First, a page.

Diversity: Approaches to building conceptual understanding in the Social Studies classroom, pp. 2 of 14

Table 1: Issues and Concepts for the new Social Studies Syllabus (MOE, 2015)

Issue

Inquiry Focus

Key concepts

Exploring Citizenship and Governance

Working for the good of society: Whose responsibility is it?

  • Citizenship
  • Trade-offs
  • Governance

Living in a Diverse Society

Living in a diverse society:
Is harmony achievable?

  • Identity
  • Diversity
  • Harmony
  • Assimilation
  • Integration

Being Part of a Globalised World

Being part of a globalised world:
Is it necessarily good?

  • Globalisation
  • Interconnections
  • Interdependence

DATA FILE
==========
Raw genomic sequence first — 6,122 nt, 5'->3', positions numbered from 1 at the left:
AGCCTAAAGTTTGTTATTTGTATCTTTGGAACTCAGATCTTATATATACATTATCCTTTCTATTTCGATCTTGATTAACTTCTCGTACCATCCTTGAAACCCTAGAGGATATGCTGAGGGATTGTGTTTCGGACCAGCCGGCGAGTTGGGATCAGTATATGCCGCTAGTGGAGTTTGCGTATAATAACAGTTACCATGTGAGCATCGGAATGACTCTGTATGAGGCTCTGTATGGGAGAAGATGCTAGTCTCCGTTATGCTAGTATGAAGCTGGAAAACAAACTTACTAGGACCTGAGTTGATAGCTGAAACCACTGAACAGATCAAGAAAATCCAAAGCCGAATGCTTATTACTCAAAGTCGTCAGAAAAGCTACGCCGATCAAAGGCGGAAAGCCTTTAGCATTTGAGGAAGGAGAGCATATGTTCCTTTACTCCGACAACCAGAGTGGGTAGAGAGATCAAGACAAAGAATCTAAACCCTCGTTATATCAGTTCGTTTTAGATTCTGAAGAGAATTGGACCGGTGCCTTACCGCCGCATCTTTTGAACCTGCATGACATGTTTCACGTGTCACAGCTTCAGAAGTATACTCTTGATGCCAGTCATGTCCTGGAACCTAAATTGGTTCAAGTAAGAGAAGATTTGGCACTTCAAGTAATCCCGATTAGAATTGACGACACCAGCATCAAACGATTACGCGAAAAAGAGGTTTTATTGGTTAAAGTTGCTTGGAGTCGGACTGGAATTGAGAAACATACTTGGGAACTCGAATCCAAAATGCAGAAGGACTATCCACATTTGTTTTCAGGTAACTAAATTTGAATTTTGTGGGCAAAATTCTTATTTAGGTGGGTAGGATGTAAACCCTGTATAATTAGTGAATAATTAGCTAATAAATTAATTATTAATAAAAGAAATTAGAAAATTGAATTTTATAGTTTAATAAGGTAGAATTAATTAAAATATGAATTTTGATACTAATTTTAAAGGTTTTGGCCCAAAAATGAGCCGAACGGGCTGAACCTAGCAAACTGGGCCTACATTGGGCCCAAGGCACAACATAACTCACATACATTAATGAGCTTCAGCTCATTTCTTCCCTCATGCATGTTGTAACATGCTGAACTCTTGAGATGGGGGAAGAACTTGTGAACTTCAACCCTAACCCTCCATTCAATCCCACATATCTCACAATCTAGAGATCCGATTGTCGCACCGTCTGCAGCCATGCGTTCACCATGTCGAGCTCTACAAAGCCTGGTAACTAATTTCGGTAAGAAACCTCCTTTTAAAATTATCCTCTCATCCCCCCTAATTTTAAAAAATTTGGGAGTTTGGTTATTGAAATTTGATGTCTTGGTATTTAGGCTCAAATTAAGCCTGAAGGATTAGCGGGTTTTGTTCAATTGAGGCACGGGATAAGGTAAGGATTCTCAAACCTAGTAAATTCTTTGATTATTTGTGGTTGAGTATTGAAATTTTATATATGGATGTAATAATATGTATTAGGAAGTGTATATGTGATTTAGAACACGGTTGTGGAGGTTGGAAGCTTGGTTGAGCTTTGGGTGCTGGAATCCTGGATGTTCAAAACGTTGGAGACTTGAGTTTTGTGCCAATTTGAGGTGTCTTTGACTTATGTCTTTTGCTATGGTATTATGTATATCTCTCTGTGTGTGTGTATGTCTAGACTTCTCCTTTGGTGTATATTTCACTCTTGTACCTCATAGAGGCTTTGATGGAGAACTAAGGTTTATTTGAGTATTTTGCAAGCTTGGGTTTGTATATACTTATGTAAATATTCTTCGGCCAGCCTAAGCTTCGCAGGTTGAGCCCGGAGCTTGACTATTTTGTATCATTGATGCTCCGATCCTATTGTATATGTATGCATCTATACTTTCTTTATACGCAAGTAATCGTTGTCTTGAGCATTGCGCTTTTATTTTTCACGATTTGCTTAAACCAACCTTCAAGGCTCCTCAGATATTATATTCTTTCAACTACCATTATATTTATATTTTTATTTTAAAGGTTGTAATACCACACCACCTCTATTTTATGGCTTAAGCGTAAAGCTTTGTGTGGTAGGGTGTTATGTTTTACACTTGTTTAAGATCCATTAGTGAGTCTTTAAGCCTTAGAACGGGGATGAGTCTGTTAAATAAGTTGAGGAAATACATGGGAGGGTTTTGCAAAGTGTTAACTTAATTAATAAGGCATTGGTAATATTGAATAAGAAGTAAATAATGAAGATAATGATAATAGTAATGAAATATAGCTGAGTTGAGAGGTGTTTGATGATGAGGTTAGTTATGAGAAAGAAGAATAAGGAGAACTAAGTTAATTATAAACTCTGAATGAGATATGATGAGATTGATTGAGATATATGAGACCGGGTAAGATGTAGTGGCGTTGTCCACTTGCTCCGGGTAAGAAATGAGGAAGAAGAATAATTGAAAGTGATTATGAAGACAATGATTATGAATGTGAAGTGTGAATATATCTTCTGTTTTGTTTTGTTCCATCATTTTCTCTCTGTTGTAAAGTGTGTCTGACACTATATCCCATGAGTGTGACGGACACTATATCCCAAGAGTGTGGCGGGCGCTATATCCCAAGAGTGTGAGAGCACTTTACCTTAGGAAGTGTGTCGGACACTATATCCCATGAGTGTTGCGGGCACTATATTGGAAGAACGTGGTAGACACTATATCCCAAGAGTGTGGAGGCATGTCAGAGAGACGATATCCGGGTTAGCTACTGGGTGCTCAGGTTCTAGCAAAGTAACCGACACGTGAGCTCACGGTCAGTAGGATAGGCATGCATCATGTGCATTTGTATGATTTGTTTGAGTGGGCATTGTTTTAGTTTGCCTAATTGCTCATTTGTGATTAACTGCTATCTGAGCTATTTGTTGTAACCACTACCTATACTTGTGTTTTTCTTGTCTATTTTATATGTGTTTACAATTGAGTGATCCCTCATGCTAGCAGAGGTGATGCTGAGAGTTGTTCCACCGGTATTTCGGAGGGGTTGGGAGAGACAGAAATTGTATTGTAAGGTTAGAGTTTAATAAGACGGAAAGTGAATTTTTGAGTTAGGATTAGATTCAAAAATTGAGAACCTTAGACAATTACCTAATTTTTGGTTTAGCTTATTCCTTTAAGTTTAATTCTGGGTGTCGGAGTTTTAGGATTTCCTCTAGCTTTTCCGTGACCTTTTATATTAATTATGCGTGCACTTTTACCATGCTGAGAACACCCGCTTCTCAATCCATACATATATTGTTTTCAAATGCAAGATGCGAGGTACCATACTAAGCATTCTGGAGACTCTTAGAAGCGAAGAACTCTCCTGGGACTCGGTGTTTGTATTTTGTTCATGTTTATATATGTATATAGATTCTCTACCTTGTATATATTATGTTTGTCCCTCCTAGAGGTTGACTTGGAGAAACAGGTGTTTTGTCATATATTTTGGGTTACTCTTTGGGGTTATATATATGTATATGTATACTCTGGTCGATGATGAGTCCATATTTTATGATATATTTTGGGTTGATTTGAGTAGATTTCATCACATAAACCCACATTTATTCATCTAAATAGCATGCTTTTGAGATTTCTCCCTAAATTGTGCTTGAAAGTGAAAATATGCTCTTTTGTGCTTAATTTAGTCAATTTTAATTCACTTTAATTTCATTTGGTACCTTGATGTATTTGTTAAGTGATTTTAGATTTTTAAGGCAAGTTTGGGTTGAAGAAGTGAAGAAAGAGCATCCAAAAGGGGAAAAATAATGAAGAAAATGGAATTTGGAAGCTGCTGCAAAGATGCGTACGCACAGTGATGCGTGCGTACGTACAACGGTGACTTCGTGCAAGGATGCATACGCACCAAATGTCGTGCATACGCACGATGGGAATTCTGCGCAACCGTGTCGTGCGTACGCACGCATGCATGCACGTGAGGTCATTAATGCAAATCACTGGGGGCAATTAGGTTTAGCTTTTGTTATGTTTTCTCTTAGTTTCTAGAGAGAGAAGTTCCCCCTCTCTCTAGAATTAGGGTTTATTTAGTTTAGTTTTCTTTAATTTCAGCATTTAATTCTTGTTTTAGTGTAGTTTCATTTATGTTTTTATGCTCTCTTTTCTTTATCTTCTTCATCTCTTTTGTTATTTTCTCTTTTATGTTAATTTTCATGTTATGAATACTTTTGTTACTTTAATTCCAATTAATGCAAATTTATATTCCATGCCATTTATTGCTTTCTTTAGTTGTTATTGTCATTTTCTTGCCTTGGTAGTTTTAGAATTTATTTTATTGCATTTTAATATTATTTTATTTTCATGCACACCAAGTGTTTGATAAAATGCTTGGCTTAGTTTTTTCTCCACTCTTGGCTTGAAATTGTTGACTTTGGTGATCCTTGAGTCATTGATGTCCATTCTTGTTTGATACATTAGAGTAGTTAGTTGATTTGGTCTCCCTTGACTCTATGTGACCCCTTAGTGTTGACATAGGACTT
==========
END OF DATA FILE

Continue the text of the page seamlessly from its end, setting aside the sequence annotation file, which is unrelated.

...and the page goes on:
• Homogenisation
  • Hybridisation
  • Trade-offs
  • Security

With the heightened emphasis placed on students’ understanding of core content or key concepts, it remains of utmost interest for the social studies teacher to revisit some of the key strategies and beliefs involved in building conceptual understanding in the classroom. This paper thus seeks to explore the various pedagogical beliefs, instructional strategies and challenges that would be applicable for the classroom teacher in the conduct of the new Social Studies syllabus. For the purpose of this paper, we will be touching on the concept of diversity to anchor our discussions.

An Inspiring Quote

"[Open-mindedness] includes an active desire to listen to more sides than one; to give heed to facts from whatever source they come; to give full attention to alternative possibilities; to recognize the possibility of error even in the beliefs that are dearest to us."

~ John Dewey, How We Think

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